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DECISION '94: Spotlight on Local Elections : Candidate Hopes to Create State Assembly's 1st Father-Son Team : Elections: With a win in the heavily Democratic 47th District, Windsor Hills lawyer Kevin Murray would join his dad, Willard (D-Paramount), in Sacramento.

October 20, 1994|JOHN BUZBEE | SPECIAL TO THE TIMES

Confident of joining his father in the state Assembly after the November elections, Windsor Hills lawyer Kevin Murray is already looking ahead to rising to a leadership role in the political vacuum expected to result from term limits for legislative offices.

But first Murray will have to beat Republican challenger Jonathan Leonard and two minor-party candidates for the seat vacated by Assemblywoman Gwen Moore, who made an unsuccessful bid for the Democratic nomination for Secretary of State.

Murray has reason to be confident--76% of the 47th District's registered voters are Democrats. Only 14% are Republicans. In the 1992 election, Leonard won only 14% of the vote against Moore's 81%. And this time around, Leonard does not appear to have the resources for an aggressive, districtwide campaign. He reported no campaign bankroll in his most recent finance statement, while Murray has reported raising $108,000.

He spent most of that in a tough, nine-candidate primary. With the help of his father, Assemblyman Willard Murray (D-Paramount), and supporters including Assembly Speaker Willie Brown, Murray beat primary opponents who included a candidate backed by the powerful political machine of Reps. Howard Berman (D-Panorama City) and Henry Waxman (D-Los Angeles).

He had something else going for him, he says. He knows the neighborhood.

"It was very important for me and my peer group, my friends, to run in an area where I grew up, where I rode my bike, where I had my first job," Murray said.

The 47th District covers parts of Baldwin Hills, the Crenshaw district, Culver City, Palms and South-Central Los Angeles. Its heart is predominantly black, upper- and middle-income neighborhoods, and it also has less affluent areas and a significant Jewish population, Murray said.

Analysts consider the district a sure win for Democrats. Leonard acknowledges that his challenge is to persuade voters to look beyond the party labels.

"We're going to get a lot of crossovers," he said. "People realize it's time to vote for the best person for the job."

The younger Murray did not take a traditional career path for a politician. He said that unlike the African American politicians of a previous generation, many of whom came from the church and the civil rights struggle, his experience is in business.

While a talent agent for the William Morris Agency, he studied comparative Asian economic systems for his MBA and then studied law. He received his business degree in 1983 and his law degree in 1987, both from Loyola Marymount University. In 1989, he began working in entertainment law and as a children's court advocate.

At first, he said, his father was skeptical about his run for office. "He wanted to make sure that I really wanted to do it, and he wanted to make sure I had what it took," Murray said.

But his father eventually helped run the campaign, lined up support in Sacramento and put him on his slate mailer. Murray won 21% of the primary vote, four points ahead of Ed Johnson, an aide to U.S. Rep. Julian Dixon (D-Los Angeles) who was backed by the Berman-Waxman machine, and teacher Jimmie Woods Gray.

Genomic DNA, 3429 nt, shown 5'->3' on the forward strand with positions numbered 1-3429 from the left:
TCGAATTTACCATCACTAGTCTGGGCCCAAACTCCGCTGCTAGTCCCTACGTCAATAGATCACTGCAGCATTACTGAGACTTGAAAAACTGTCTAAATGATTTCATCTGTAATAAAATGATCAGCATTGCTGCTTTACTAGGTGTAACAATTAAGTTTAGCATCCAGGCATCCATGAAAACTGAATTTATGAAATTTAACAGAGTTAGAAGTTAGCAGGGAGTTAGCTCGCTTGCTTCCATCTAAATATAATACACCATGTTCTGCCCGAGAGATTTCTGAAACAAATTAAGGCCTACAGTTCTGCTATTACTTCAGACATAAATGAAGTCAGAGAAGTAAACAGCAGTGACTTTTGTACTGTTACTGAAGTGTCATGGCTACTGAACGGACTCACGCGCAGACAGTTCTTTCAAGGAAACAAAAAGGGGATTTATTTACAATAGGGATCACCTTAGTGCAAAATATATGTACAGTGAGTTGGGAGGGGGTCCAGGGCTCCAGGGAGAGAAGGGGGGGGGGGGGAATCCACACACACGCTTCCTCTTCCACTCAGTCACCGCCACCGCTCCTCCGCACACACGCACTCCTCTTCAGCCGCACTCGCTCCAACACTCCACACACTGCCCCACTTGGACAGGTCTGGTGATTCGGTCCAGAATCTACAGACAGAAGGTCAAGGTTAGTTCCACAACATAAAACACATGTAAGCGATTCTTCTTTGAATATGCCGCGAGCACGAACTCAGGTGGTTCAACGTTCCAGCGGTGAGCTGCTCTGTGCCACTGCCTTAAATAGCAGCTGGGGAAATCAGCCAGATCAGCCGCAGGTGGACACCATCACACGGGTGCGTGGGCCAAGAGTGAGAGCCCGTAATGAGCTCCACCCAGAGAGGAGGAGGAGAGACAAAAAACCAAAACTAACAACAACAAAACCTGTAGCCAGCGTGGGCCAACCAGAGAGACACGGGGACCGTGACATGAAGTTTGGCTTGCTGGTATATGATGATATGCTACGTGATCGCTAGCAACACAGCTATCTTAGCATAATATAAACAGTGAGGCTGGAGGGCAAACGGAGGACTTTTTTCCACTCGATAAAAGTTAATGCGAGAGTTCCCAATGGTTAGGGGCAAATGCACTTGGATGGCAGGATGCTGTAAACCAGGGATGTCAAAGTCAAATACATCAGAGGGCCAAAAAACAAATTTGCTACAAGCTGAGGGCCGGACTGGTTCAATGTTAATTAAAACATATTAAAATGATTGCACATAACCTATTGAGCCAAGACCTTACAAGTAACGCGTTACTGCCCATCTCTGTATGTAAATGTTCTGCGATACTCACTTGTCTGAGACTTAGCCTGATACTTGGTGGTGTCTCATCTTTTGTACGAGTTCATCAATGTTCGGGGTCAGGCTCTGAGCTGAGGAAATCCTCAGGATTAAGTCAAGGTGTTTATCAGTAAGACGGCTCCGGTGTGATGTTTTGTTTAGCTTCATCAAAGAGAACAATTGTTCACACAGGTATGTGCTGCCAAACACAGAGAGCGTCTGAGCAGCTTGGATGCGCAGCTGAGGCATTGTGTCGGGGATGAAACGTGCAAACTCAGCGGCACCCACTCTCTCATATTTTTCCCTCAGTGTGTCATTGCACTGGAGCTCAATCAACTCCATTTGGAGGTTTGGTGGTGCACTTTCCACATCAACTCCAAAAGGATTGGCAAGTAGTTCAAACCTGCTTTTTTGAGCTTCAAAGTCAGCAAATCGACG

In the general election campaign, Murray expects to spend only a fraction of the $83,000 he spent on the primary race. From July 1 through Sept. 30 he raised $17,000, he said. During that period, his biggest contributors were two $1,000 donors: Continental Cablevision and the Berman for Congress Committee, Johnson's allies in the primary. He also collected $975 from the California Real Estate PAC and $750 from United Teachers-Los Angeles.

Willard Murray said he expects to continue working closely with his son in Sacramento, where they would be the first father-son team in the Assembly.

"If I can take credit for anything, I have more credit as a father who helped raise a person who developed into a fine citizen," he said.

They do have differences. Willard Murray said his son supports strict gun control, while he does not, and in general his son is more liberal, he said.

They're both hoping Kevin will rise to leadership roles in the Assembly. Because of term limits, one of the new Assembly members elected in November will be a speaker in six years. But "we're not looking that far ahead," Willard Murray said.

Leonard, 63, a retired firefighter and lifelong resident of the area, said he believes he can appeal to Democratic voters with his ideas for improving education through increased community involvement and improving the economy with enterprise zones.

California's social problems, he said, cannot be resolved by the state's massive increase in prison construction. "We need to get jobs for this community," Leonard said. "(Prisons) are not the answer."

The similarity of Murray's name to that of a third-party candidate in the race, Libertarian Kevin Murphy, could confuse some voters.

A supporter of a cautious approach to such Libertarian policies as legalization of drugs, Murphy said he hopes to show that voters will respond if the Libertarians target less controversial issues such as lower taxes. Murphy, a computer programmer, also opposes restrictions on smoking and supports privatization of government services.

The Peace and Freedom candidate in the race is Tamara Taleebah, a teacher. In the primary, both Murphy and Taleebah ran uncontested.

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